I was saddened to hear about the death of Abraham Sutzkever. Here’s a nice account of Sutzkever’s life up until the Holocuast from Haaretz:
Sutzkever was born in 1913 in the town of Smorgon, near Vilna, during the Czarist empire. After being deported to Siberia as a child, he later returned to independent Poland and began to write. In 1941 he was incarcerated in the Vilna ghetto, where he soon became active, notably in saving treasures from the archives of the YIVO Institute for Jewish Research. Following the liquidation of the ghetto, he and his wife Friedke escaped to the forests, where he fought alongside the partisans and was rescued by a special Soviet plane at Stalin’s personal order. After the war, he worked to rehabilitate Jewish life in Europe, testified at the Nuremberg Trials and immigrated to Israel in 1947.
From the obit in the NY Times:
Abraham Sutzkever, one of the great Yiddish poets of his generation who evoked the nightmare of the Holocaust with images of a wagonload of worn shoes and the haunting silence of a sky of white stars, died Wednesday in Tel Aviv. He was 96.
Sutzkever helped salvage manuscripts and art from the Jewish community in Vilna, and later taking to the woods as a partisan, he often composed his poems while hiding in a coffin or crawling through the sewers. Continue reading
An interesting review of a couple of new books on Pushkin’s Eugene Onegin – perhaps the most significant Russian novel in verse – I have to say that Kahn’s book looks interesting, even though I am personally not sure how much one can really learn about someone by looking at their books and marginalia.
Kahn has read systematically many hundreds of the titles in Pushkin’s own large library (in the same editions) in order to understand the nature of Pushkin’s engagement with current philosophical and aesthetic ideas. Of these titles, over 80 per cent are English and French works, in the original or in translation. Using B. G. Modzalevsky’s annotated catalogue of the library, which records the pages cut and the marginal notes and annotations made in them by Pushkin, Kahn seeks not to identify sources as past critics have done, but to trace the poet’s “thinking through lyric”. Kahn’s Pushkin is a poet of ideas, the intellectual heir of “a long eighteenth century”, but one who “suspends judgement”, using his deceptively simple and transparent poems as opportunities for the indirect dramatization of those ideas, and for “creating a lyric speaker who thinks aloud”. Allusive terms in the poems – “imagination”, “inspiration”, “fancy”, “will”, “strength” and “fame” – open up to the reader (the reader who is willing and able to read with Pushkin) the great conceptual framework that holds up their delicate lyric expressiveness.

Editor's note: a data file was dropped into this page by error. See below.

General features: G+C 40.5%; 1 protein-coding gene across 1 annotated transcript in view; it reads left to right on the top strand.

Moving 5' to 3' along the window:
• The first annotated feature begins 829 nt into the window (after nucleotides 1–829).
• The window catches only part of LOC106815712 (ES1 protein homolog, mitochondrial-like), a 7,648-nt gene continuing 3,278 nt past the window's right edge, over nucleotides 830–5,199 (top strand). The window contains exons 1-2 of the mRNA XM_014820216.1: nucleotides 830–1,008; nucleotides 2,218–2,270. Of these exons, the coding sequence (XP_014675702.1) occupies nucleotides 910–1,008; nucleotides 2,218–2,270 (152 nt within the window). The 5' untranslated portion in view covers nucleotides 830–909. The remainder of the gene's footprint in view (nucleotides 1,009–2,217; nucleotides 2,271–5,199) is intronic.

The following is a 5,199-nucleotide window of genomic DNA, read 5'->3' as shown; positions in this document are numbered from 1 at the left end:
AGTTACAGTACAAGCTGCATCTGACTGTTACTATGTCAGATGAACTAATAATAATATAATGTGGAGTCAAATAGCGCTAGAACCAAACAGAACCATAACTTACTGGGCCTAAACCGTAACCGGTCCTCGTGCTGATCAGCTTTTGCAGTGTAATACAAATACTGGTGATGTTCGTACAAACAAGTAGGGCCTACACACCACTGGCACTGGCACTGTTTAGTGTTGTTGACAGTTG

One thing, of course, is true – everyone seems to be shaped by what they read in Pushkin’s Onegin and it is an interesting interpretive strategy to look at books in order to judge the author, yet I am still quite uncomfortable thinking that someone can glimpse at my books and conclude that I am such and such person – probably because in my case it’s rather easy, since most of the books I own are boring philosophical works…
When I first read this one, I was probably 19. I remember enjoying it so much, I read it again and again until I memorized it. It’s still by far one of my most favorite pieces of writing (in any language), but I think it’s primarily because I have a very strong connection to the experience of enjoying it. ImWerden has a recording of Brodsky reading it, and I am on a quest to find a decent English translation, so far not much luck. Take this part: Continue reading
I’ve been watching an excellent adaption of Pasternak’s Zhivago from 2005, unfortunately, no English subtitles – I think Pasternak’s presentation of the events of the pre- and post-Revolution changes in Russia strangely cheered me up: I cannot imagine living in circumstances such as those of Yuri Zhivago. This and reading the recent biography of Wittenstein family (The House of Witternstein) is really doing it for me, sounds banal and even evil, but the considerable suffering and bravery of others seems to put one’s trouble into a perspective. Here’s some more Russian stuff: Continue reading